Canadian star up against touch competition in U.S phenom Nathan Chen and Japan’s Yuzuru Hanyu.
PYEONGCHANG, SOUTH KOREA—Here’s a weird factoid: Canada, a figure skating colossus, has never won men’s gold at the Olympics.
A dozen world championships, yeah. But at the Games, the lollapalooza of international sports, there’s always been a hitch, an obstacle, a hair’s-breadth rival’s superiority, like the 5-4 judges’ split in the Battle of the Brians in Calgary, Boitano over Orser. And of course, in the bad old days, they actually had figures in figure skating — go figure — eye-glazing tracing of set patterns on the ice that counted for a chunk of the score, robotics thwarting athleticism and artistry.
Patrick Chan came achingly close in Sochi four years ago but nerve-wracked himself into silver with a bad miss on a simple double Axel late in the program, out-nudged by .54 of a point in the free skate, Japan’s Yuzuru Hanyu claiming the segment and the Olympic laurels.
From a hopeful Canadian perspective, all eyes will be on Chan, the three-time world champion and 10-time national champion, when the men’s short program competition launches here on Friday. The 27-year-old from Toronto was far from short-sublime in the team event earlier this week, yet still managed third when just about every other male went arse-over-teakettle; then won the free as Team Canada collectively copped gold.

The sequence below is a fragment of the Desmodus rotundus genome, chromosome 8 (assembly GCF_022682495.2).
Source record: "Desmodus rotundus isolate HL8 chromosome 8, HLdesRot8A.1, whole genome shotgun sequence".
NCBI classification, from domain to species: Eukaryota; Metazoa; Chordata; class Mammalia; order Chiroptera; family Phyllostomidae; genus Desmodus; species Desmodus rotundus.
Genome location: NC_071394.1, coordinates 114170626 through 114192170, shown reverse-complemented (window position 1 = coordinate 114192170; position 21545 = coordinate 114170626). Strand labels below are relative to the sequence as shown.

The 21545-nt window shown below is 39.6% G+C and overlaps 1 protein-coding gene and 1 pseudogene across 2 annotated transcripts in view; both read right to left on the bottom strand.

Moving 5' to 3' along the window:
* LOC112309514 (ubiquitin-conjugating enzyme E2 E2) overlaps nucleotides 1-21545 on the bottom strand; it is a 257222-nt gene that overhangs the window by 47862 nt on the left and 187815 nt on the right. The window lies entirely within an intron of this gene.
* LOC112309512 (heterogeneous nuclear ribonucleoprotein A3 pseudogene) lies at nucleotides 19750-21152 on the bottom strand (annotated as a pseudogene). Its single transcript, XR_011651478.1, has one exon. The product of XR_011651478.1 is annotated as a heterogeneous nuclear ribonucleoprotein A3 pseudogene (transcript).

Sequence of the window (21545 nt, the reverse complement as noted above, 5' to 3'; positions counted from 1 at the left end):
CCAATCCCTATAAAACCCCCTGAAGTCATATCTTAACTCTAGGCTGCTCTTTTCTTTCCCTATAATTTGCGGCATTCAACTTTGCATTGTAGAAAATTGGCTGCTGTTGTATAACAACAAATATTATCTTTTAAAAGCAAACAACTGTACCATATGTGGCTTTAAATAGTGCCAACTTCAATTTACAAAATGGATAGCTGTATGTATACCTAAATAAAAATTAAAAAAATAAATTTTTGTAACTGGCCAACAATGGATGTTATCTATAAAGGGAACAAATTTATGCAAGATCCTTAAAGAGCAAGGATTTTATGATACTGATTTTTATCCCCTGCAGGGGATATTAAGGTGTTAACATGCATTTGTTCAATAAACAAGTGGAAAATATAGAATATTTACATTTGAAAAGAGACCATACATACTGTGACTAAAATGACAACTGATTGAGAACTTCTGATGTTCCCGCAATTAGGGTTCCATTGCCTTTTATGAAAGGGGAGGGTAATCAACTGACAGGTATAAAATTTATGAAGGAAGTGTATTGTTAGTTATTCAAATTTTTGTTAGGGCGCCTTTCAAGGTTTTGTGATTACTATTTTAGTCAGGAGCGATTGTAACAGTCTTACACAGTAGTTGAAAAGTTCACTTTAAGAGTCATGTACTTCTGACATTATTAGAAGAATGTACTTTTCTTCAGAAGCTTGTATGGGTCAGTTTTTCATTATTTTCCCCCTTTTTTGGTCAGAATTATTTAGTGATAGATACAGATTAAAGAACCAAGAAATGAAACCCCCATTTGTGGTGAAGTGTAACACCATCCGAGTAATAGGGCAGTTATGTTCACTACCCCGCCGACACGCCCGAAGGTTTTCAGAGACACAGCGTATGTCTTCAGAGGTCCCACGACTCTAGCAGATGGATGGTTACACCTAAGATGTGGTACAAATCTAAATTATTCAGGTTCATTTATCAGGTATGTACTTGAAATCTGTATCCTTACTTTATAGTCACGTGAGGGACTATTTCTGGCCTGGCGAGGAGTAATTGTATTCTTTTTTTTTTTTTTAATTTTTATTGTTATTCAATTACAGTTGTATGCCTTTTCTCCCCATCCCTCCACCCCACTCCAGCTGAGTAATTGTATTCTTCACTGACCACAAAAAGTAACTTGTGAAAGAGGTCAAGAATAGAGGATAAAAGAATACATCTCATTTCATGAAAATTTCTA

It was a poignant achievement for Chan, getting his hands on a gold medal finally at his third and last Olympics.
A steep mountain to climb in Pyeongchang, surrounded by quad-jumping wizards and artistic masters whose component skills — the deep edges, clean lines, footwork deftness and musical interpretation — are equally sumptuous.
There are so many variables, so much that can go wrong, landing on a blade 3-16th of an inch wide, with a come-down impact 8-10 times the skater’s body weight.
If quad oomph is to decide this contest, the edge should go to teenage American sensation Nathan Chen. Seizing his second title at nationals last month, the high-flying 18-year-old soared 40-plus points clear of his closest competitor. But in the team event, Olympics-debuting Chen bombed spectacularly, the weak link in the U.S. securing bronze, falling on his nemesis triple Axel and turning a quad into a double.
Nervy guy, though. First skater in history to land five quads in a 4 ½ minute free skate. He has two planned for the short, at least five for the long and is apparently considering adding a sixth. Unimaginable.
Chen was a no-show at the U.S. figure skating press conference on Tuesday, no doubt not keen on being bombarded with questions by American reporters. He’s been quietly training on private ice a two-hours drive from Pyeongchang to avoid the media glare. Never been shy about the attention but, like so many who came before him, Chen is discovering that the Olympics is a beast of a different colour. Athletes crack. They think they know what to expect but they really don’t, especially those who are burdened with massive expectations.
Hanyu, meanwhile, was revelling in the thrust and parry with journalist when he was pushed forward at Japan’s presser. The wraith-like 23-year-old, his every movement documented by a passel of national journalist, would have been a sound bet to grab back-to-back Olympic triumphs, not achieved since Dick Button in 1948 and 1952. But Hanyu has hardly been seen over the past season on the Grand Prix circuit, competing only once and then sidelined with an ankle strain — injured on a practice quad Lutz — and withdrawing from his country’s nationals. Two months off the ice completely to heal, only started practising triples three weeks ago, quads two weeks ago.